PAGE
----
Let Missouri’s Low-Income Housing Tax Credit Rest in Peace
Why are Missouri lawmakers considering reauthorizing a program they know doesn’t work well? Yesterday, the Missouri House of Representatives approved new measures to reform the state’s low-income housing tax credit (LIHTC) program, but the efforts at reform do not go far enough to justify restarting the program. Jefferson City could better serve the taxpayers by saving them the $168 million cost of the program this coming year, and should instead consider market-based reforms that will more efficiently and effectively serve low-income housing needs.
My colleagues and I have repeatedly outlined problems with the LIHTC program, detailing how bad of a deal it is for Missouri’s taxpayers. Three previous auditor reports have outlined the inefficiencies of the program and offered changes that could increase the return on investment. A little over two months ago I wrote about how the current bill “reforming” the program was insufficient. While the changes approved by the House could improve the program’s transparency and accountability, the fact remains the program is too costly, highly ineffective, and has no real measures to ensure improvement if reinstated.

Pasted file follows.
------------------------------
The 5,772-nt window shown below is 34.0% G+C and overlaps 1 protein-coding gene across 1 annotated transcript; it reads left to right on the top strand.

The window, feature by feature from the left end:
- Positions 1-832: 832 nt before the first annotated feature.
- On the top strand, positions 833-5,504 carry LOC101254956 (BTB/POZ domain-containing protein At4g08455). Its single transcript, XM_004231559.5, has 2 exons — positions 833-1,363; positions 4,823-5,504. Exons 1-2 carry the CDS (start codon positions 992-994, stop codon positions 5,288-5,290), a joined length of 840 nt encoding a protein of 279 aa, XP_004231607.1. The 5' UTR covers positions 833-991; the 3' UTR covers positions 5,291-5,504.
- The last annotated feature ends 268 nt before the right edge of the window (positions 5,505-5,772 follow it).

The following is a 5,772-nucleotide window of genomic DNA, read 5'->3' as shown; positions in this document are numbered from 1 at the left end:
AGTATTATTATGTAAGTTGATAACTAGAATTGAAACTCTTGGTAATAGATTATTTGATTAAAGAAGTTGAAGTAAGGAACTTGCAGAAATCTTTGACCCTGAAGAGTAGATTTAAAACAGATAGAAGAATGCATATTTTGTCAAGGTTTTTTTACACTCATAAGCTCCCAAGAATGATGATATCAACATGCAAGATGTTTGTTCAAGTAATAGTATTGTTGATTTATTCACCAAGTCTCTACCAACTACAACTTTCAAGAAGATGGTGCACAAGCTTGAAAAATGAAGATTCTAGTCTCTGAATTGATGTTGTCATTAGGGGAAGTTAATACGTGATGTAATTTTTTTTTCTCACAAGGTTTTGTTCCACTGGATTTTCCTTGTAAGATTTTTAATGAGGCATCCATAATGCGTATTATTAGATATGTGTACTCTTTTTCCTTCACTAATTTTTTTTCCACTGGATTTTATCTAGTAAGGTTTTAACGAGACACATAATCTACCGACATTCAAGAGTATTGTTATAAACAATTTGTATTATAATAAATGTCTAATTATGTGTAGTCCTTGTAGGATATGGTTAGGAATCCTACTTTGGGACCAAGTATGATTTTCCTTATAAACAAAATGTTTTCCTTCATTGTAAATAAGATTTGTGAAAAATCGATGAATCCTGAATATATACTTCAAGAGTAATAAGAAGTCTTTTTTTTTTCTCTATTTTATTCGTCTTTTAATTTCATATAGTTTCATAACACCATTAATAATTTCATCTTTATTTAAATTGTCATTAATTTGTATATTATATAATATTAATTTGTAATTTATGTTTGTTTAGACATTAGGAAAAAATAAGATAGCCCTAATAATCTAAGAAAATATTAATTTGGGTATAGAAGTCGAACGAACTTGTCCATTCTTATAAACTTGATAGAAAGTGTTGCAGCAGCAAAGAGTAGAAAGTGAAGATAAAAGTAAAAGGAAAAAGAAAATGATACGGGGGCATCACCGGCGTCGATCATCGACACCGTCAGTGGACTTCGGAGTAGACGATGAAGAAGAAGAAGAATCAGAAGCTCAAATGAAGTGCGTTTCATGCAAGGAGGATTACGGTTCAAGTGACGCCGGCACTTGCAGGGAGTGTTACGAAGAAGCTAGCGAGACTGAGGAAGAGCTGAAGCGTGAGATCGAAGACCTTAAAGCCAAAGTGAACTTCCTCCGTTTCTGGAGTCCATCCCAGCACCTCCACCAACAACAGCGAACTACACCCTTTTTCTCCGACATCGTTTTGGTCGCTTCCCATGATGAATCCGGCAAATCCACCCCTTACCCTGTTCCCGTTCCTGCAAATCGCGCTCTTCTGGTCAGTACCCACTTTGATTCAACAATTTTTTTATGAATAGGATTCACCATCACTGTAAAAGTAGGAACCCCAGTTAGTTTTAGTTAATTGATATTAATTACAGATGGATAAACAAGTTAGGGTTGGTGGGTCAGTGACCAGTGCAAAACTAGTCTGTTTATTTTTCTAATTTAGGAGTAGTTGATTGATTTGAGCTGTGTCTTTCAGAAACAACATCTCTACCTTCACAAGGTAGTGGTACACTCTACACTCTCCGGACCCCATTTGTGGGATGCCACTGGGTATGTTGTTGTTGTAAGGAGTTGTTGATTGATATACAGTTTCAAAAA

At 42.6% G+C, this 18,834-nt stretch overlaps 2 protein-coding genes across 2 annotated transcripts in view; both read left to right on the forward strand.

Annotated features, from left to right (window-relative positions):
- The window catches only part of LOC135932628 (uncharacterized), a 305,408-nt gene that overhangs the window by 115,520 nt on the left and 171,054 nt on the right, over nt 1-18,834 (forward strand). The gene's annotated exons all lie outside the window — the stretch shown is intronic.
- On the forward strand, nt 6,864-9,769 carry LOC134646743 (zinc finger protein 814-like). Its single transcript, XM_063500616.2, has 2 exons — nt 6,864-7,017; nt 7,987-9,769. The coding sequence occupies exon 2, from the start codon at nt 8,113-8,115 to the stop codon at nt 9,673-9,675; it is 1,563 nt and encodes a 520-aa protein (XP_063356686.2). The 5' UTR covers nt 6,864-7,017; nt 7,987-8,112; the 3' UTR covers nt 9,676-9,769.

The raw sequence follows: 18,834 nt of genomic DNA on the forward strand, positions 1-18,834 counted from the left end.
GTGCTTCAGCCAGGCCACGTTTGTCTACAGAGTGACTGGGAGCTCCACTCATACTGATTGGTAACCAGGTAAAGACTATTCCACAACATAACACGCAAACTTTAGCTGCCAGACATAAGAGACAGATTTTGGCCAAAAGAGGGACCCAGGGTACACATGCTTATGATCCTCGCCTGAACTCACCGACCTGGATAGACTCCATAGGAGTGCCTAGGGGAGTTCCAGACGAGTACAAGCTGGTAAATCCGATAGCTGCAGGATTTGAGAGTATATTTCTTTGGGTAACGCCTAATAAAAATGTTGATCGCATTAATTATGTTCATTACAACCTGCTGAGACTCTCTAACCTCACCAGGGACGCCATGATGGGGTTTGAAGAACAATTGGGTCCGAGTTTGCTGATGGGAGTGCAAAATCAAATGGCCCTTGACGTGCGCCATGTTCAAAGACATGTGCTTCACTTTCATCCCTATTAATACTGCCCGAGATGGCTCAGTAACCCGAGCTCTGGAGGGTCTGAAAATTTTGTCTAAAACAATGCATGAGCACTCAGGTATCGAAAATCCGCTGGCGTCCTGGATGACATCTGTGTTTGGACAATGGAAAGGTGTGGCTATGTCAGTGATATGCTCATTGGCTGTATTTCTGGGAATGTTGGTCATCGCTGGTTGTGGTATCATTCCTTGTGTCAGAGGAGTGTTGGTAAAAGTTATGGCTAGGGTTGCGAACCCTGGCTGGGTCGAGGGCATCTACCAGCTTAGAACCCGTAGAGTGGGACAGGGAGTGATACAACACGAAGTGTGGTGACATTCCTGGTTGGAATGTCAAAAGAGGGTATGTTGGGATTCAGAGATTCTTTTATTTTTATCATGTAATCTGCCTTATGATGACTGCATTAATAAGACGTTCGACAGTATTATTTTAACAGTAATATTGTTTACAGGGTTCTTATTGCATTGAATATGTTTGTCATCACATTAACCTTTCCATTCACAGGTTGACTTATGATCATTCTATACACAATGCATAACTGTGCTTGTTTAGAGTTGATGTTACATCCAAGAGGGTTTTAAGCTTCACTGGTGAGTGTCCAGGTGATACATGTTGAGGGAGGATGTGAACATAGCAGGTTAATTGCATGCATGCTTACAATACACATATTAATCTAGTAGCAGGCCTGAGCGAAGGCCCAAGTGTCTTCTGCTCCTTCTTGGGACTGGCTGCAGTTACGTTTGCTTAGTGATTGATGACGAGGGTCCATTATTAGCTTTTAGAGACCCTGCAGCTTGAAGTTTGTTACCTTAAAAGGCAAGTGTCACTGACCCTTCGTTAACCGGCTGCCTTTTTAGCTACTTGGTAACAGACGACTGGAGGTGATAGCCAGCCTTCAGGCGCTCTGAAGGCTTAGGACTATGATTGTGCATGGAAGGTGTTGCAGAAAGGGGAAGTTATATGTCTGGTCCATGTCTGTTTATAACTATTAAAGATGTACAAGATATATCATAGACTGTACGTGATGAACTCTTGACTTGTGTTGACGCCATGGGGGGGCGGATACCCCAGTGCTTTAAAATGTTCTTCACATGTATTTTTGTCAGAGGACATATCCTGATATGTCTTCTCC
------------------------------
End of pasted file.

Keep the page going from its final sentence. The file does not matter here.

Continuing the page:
Proponents of the LIHTC often characterize the decision to restart Missouri’s program as the only way to address the state’s affordable housing needs, but that couldn’t be further from the truth. Missouri already receives over $168 million from the federal government each year for the same low-income housing projects.
Only 14 other states match federal dollars for the LIHTC program, and before Missouri halted its program in 2017 it was one of the most generous. This means that 35 other states are addressing the housing needs of low-income individuals in different ways. Since the issue of affordable housing isn’t limited to Missouri, perhaps lawmakers could look to other states for examples of how to do a better job of providing housing at a better price for taxpayers.
There is now only one week left in this year’s legislative session, and many policy priorities remain. Shouldn’t lawmakers spend their time moving Missouri forward, not restarting a program that has been shown to be a bad investment? Missourians deserve their tax dollars be put to good use, and it’s hard to see how underwriting the interests of real estate developers qualifies as good use.